Samsung springs back with new Galaxy Note

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Samsung springs back with new Galaxy Note

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JK Shin, president of Samsung Electronics’ IT and mobile communications division, presents the new Samsung Galaxy Note 2 smartphone in Berlin on Wednesday at Europe’s biggest electronics show. [REUTERS/YONHAP]


Samsung Electronics has unveiled a new version of its pen-equipped Galaxy Note smartphone as it seeks to defend its lead over Apple amid global patent disputes with the iPhone maker.

The model has a 5.5-inch screen, larger than its predecessor, and runs the latest version of Google’s Android operating system. The device is loaded with software that recognizes handwriting from a digital pen.

“The Note has evolved from every smartphone that we have launched,” Cho Min, a senior manager for Samsung’s mobile unit, said in an interview at the IFA consumer-electronics fair in Berlin on Wednesday (Europe Central Standard Time).

“We can address more consumers and more market opportunities because we can provide the capability of smartphones and tablets at the same time.”

Samsung, the world’s top smartphone seller, is offering a variety of Galaxy handsets, with different sizes and features, to attract consumers from narrower choices offered by Apple. The new Galaxy Note may also help to cushion the impact of a potential U.S. sales ban on some of Samsung’s other smartphones.

More than 10 million units of the first Galaxy Note were sold in the first nine months, helping Samsung regain the lead in global smartphone sales from Apple this year. The updated digital pen will allow consumers to hover over the screen to preview contact and will be available for third-party applications.

Samsung also unveiled a 16-megapixel camera, called the Galaxy Camera, that runs the latest Android operating system and is able to access the Web via Wi-Fi technology and mobile networks.

“Android was the best option when we considered our platform,” Cho Won-hyung, an assistant manager at Samsung’s digital imaging business, said in an interview. “We wanted access to Android with the Google Play store and to make the full set of camera apps available.”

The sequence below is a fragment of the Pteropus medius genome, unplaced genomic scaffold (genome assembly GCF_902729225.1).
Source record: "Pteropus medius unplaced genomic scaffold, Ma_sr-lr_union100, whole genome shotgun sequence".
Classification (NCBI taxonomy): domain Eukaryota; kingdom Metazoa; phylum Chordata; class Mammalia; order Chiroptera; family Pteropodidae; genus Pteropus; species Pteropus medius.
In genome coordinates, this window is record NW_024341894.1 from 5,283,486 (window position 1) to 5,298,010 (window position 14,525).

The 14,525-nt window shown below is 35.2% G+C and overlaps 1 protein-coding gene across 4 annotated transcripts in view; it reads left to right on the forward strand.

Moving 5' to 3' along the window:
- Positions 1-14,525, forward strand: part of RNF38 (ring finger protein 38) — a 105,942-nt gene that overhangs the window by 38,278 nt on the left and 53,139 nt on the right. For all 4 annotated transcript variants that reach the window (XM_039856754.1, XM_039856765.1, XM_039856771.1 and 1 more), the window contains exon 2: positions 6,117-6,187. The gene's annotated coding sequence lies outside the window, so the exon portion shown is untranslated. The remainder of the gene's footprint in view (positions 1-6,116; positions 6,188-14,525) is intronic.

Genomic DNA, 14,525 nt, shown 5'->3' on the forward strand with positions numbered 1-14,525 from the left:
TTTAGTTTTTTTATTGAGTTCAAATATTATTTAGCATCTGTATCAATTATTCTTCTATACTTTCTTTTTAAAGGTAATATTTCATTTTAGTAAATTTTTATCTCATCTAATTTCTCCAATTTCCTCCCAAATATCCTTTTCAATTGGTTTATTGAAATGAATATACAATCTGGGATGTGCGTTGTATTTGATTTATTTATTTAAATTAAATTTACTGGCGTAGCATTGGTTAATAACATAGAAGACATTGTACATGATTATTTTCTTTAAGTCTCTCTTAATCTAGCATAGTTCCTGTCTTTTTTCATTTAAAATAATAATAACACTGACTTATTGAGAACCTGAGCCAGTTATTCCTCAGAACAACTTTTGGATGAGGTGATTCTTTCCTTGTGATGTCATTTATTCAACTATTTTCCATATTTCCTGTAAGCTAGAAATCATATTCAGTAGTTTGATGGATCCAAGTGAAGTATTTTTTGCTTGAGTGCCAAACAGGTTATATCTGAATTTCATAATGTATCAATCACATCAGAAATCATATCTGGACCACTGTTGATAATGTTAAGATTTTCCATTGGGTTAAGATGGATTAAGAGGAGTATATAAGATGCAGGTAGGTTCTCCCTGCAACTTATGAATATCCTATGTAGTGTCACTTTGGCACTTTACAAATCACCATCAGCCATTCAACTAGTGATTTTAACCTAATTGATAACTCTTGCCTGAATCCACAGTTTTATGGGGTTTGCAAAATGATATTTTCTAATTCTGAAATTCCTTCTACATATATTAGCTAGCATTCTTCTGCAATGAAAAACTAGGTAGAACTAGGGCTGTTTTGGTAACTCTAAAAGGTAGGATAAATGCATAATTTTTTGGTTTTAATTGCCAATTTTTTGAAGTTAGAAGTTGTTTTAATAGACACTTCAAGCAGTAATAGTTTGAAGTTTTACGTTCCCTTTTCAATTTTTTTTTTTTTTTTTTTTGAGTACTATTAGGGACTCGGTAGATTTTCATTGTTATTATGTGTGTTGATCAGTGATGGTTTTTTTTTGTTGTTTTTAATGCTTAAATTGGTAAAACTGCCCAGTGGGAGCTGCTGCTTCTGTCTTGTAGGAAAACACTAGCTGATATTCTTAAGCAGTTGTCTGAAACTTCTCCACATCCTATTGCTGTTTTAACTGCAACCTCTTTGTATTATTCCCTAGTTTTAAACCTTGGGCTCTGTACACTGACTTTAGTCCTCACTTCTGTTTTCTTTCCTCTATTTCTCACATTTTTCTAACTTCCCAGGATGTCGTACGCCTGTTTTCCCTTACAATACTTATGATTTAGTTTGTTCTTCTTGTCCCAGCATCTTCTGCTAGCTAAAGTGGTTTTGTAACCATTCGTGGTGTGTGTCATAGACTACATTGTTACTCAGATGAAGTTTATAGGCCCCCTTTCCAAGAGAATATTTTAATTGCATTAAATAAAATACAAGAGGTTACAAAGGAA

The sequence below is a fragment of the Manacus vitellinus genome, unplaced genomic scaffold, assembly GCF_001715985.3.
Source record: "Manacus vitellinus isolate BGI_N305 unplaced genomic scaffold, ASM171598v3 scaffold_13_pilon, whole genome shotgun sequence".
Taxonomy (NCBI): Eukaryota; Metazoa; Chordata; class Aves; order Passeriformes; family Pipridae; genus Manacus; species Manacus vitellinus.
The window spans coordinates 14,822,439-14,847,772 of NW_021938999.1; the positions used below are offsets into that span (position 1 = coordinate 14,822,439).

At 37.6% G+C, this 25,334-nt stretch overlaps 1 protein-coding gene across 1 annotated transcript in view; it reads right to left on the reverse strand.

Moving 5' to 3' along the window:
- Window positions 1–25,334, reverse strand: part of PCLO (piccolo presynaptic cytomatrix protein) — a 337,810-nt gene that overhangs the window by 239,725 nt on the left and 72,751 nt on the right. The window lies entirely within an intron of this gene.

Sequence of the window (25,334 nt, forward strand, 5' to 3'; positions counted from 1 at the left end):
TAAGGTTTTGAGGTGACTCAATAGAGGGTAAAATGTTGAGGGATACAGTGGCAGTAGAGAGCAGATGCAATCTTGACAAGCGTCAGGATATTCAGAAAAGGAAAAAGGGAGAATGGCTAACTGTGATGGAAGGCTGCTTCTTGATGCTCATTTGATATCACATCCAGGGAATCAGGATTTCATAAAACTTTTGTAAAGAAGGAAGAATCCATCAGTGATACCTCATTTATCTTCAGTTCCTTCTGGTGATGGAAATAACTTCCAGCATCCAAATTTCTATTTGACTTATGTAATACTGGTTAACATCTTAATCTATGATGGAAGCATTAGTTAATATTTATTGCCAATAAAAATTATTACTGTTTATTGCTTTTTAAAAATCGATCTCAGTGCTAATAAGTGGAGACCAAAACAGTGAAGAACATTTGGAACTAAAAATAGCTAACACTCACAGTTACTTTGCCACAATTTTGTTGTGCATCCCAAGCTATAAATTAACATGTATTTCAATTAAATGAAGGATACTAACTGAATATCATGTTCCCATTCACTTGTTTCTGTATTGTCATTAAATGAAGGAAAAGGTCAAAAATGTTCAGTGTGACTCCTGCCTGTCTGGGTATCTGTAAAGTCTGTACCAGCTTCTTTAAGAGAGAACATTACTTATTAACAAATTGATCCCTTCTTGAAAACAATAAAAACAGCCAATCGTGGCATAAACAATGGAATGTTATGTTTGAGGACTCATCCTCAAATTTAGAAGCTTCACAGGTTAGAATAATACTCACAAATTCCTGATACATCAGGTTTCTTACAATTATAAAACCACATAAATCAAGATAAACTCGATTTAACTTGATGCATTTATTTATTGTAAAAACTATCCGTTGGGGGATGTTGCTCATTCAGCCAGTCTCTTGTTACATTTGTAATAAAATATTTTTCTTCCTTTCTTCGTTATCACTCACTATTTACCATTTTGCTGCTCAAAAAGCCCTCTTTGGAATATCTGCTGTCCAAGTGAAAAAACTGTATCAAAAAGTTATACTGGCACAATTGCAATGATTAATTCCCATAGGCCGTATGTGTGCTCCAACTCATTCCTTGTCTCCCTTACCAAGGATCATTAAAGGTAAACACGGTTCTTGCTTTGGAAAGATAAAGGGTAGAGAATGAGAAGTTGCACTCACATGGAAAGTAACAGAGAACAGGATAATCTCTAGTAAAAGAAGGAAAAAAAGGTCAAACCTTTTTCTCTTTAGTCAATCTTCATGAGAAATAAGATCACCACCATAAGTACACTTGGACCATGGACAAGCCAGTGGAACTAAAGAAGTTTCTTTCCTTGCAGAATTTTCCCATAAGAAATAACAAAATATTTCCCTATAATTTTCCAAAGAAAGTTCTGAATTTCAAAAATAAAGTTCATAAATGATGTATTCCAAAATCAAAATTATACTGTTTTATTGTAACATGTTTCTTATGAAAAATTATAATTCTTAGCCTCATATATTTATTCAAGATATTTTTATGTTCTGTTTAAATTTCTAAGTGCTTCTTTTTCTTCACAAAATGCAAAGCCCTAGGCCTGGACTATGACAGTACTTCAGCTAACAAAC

Samsung opted to tie the camera to the Galaxy range of handsets to associate it with the Android platform, Cho said. With the Galaxy series, which encompasses smartphones and tablet computers, “we had one empty category.”

The Korean tech king has also become the first handset maker to announce a smartphone using Microsoft’s latest mobile software, making its surprise, hurried announcement just days before the highly anticipated launch of Nokia’s version.

The brief announcement on Wednesday at the Berlin electronics show comes amid expectations that smartphone makers may turn increasingly to Windows devices after a U.S. jury decided many of Samsung’s Google Android-based phones infringed Apple patents.

“It looks like a good phone, and seems like a pre-emptive announcement ahead of Nokia,” said Sid Parakh, an analyst at investment firm McAdams Wright Ragen, of the Samsung phone.

“Microsoft or Windows never got their best teams, never got their best designs, just because Android was doing so well. With the change in the legal environment, there’s a case to be made that Samsung will likely shift some of those resources to broaden out or diversify their own exposure.”

Nokia, the ailing Finnish mobile firm, once the world’s leading producer of phones but now struggling to reverse losses, is due to unveil its new Lumia line of smartphones using Windows Phone 8 in New York on Sept. 5.

Samsung’s new phone called ATIV S may elevate expectations for the Lumia. Samsung’s ATIV S Windows phone sports a high-end 4.8-inch display, Corning “Gorilla” glass, and an 8-megapixel rear camera and 1.9-megapixel front-facing camera, Microsoft posted on its official blog on Wednesday.

Bloomberg, Reuters

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